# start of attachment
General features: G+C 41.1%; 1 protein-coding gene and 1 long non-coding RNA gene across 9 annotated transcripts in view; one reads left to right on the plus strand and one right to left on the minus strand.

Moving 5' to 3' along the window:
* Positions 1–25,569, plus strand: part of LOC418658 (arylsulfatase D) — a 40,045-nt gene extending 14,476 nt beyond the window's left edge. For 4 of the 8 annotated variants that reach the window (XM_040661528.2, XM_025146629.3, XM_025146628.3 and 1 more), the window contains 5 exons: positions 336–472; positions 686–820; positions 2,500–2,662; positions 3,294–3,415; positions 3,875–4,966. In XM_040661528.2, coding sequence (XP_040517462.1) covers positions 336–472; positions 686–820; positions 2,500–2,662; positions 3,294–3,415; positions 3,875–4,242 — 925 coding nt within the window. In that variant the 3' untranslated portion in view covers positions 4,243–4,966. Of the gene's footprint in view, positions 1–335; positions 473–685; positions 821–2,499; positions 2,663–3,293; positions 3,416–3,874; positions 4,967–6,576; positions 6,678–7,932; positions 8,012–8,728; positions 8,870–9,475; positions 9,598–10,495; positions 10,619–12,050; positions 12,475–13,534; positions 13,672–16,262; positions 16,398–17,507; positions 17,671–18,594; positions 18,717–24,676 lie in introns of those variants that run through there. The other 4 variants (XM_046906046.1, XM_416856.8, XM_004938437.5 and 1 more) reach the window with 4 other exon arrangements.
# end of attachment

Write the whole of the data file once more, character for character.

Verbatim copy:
General features: G+C 41.1%; 1 protein-coding gene and 1 long non-coding RNA gene across 9 annotated transcripts in view; one reads left to right on the plus strand and one right to left on the minus strand.

Moving 5' to 3' along the window:
* Positions 1–25,569, plus strand: part of LOC418658 (arylsulfatase D) — a 40,045-nt gene extending 14,476 nt beyond the window's left edge. For 4 of the 8 annotated variants that reach the window (XM_040661528.2, XM_025146629.3, XM_025146628.3 and 1 more), the window contains 5 exons: positions 336–472; positions 686–820; positions 2,500–2,662; positions 3,294–3,415; positions 3,875–4,966. In XM_040661528.2, coding sequence (XP_040517462.1) covers positions 336–472; positions 686–820; positions 2,500–2,662; positions 3,294–3,415; positions 3,875–4,242 — 925 coding nt within the window. In that variant the 3' untranslated portion in view covers positions 4,243–4,966. Of the gene's footprint in view, positions 1–335; positions 473–685; positions 821–2,499; positions 2,663–3,293; positions 3,416–3,874; positions 4,967–6,576; positions 6,678–7,932; positions 8,012–8,728; positions 8,870–9,475; positions 9,598–10,495; positions 10,619–12,050; positions 12,475–13,534; positions 13,672–16,262; positions 16,398–17,507; positions 17,671–18,594; positions 18,717–24,676 lie in introns of those variants that run through there. The other 4 variants (XM_046906046.1, XM_416856.8, XM_004938437.5 and 1 more) reach the window with 4 other exon arrangements.